Knuffle Bunny: A Cautionary Tale
  • Knuffle Bunny: A Cautionary Tale
  • Knuffle Bunny: A Cautionary Tale
  • Knuffle Bunny: A Cautionary Tale
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Knuffle Bunny: A Cautionary Tale

4.6 47
by Mo Willems

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Trixie, Daddy, and Knuffle Bunny take a trip to the neighborhood Laundromat. But the exciting adventure takes a dramatic turn when Trixie realizes somebunny was left behind
Using a combination of muted black-and-white photographs and expressive illustrations, this stunning book tells a brilliantly true-to-life tale about what happens when Daddy's in charge and

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Trixie, Daddy, and Knuffle Bunny take a trip to the neighborhood Laundromat. But the exciting adventure takes a dramatic turn when Trixie realizes somebunny was left behind
Using a combination of muted black-and-white photographs and expressive illustrations, this stunning book tells a brilliantly true-to-life tale about what happens when Daddy's in charge and things go terribly, hilariously wrong.

Editorial Reviews

In a smart blend of cartoons and sepia-toned photos, Caldecott Honor winner Willems spins a comical tale of trouble at the laundromat. Knuffle Bunny, a beloved stuffed rabbit, accidentally gets tossed in with the wash. When little Trixie realizes what's happened to her bunny, the toddler gets creative in conveying her loss. (Ages 2 to 4)
Child magazine's Best Children's Book Awards 2004
Publishers Weekly
Any child who has ever had a favorite toy will identify with the toddler star of this tale. The plot is simple: Trixie loses bunny, finds bunny and then exuberantly says her first words-"Knuffle Bunny!!!" The fun comes from the details. In an innovative style that employs dappled black-and-white photographs of Brooklyn as backdrop to wickedly funny color cartoons, Willems (Don't Let the Pigeon Drive the Bus!) creates an entertaining story for parents and children alike. His economical storytelling and deft skill with line lend the book its distinctive charm, while the endpapers mitigate anxiety by clueing in readers concerning the solution to Trixie's problem. Willems renders the characters with Little Lulu-style pointed noses and their expressions are laugh-out-loud funny, from the hapless father's worried look as he and Trixie venture out to the Laundromat, to his roll-up-your-sleeves determination as he rescues the stuffed toy from the washing machine. But it's pre-verbal Trixie who steals the show. Her wide-eyed enthusiasm about the world around her is matched only by her desperate attempts to communicate. "Aggle flaggle klabble!" she says when she finds Knuffle Bunny missing, and her well-intentioned but clueless father translates, "That's right.... We're going home." An especially delicious scene finds the frustrated Trixie abandoning baby talk for action: "Well, she had no choice. Trixie bawled. She went boneless." The accompanying pictures comically corroborate the omniscient narrator's claim. Willems once again demonstrates his keen insight with a story both witty and wise. Ages 4-8. (Sept.) Copyright 2004 Reed Business Information.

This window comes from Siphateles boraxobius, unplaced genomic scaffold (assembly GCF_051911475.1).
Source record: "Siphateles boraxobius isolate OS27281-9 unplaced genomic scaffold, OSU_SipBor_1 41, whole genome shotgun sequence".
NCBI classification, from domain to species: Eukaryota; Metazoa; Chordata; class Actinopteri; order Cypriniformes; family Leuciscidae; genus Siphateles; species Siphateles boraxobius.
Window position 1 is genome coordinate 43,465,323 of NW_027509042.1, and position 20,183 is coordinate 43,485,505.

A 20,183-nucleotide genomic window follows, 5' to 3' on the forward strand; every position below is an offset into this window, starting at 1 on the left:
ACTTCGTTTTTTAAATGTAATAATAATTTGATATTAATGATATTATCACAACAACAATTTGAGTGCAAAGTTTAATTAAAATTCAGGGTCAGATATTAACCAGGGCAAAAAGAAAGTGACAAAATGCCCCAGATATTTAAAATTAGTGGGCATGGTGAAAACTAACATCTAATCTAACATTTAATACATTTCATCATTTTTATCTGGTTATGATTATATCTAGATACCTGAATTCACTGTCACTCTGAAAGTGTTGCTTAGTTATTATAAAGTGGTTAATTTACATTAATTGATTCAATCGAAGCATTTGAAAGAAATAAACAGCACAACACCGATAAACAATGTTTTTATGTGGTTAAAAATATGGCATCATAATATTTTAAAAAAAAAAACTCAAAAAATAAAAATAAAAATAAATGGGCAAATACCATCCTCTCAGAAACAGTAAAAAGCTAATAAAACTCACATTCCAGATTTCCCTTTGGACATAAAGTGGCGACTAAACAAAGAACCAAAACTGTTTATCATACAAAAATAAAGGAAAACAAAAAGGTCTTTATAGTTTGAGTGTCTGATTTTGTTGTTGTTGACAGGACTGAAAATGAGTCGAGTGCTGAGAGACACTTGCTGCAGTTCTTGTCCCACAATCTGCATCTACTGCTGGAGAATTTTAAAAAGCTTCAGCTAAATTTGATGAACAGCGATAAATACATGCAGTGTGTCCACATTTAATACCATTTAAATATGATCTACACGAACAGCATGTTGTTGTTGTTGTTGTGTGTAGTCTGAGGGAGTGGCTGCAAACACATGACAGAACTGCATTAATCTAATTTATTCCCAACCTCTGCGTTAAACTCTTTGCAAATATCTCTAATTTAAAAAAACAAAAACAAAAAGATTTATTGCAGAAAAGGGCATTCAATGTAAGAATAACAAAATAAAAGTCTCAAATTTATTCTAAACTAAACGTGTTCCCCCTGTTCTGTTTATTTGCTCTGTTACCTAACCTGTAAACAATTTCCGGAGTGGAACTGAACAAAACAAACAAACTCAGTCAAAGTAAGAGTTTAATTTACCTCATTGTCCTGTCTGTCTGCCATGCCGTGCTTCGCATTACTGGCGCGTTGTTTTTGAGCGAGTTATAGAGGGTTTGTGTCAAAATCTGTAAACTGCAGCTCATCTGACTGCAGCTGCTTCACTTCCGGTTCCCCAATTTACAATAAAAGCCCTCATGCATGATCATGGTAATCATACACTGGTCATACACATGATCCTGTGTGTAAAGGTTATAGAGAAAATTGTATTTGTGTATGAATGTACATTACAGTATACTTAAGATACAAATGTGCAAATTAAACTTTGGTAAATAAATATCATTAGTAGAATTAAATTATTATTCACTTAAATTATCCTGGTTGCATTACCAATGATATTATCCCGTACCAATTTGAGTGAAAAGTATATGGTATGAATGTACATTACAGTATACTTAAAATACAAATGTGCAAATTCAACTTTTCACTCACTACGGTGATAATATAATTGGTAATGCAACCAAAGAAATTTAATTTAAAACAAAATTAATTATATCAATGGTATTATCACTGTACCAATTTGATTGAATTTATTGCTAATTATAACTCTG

Children's Literature